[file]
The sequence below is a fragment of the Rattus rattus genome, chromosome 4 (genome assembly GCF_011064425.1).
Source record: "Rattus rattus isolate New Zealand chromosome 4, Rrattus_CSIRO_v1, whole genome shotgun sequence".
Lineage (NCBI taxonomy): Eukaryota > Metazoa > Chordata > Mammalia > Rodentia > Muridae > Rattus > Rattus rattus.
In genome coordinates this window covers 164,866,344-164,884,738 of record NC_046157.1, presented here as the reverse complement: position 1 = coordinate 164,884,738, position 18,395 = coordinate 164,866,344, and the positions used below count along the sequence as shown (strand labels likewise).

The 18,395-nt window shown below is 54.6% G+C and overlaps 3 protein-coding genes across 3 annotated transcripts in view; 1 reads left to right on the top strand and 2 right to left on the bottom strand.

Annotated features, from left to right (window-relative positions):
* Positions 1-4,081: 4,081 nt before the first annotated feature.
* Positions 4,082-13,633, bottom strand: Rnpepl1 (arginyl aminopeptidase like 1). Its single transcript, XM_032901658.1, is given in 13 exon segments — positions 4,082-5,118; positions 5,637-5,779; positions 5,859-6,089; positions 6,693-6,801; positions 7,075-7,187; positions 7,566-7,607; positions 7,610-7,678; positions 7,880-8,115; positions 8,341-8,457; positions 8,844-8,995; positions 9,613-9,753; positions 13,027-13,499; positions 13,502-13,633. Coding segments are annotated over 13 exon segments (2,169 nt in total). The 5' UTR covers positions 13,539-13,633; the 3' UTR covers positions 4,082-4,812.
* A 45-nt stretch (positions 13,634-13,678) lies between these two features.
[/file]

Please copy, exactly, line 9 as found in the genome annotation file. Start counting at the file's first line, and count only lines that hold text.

* A 45-nt stretch (positions 13,634-13,678) lies between these two features.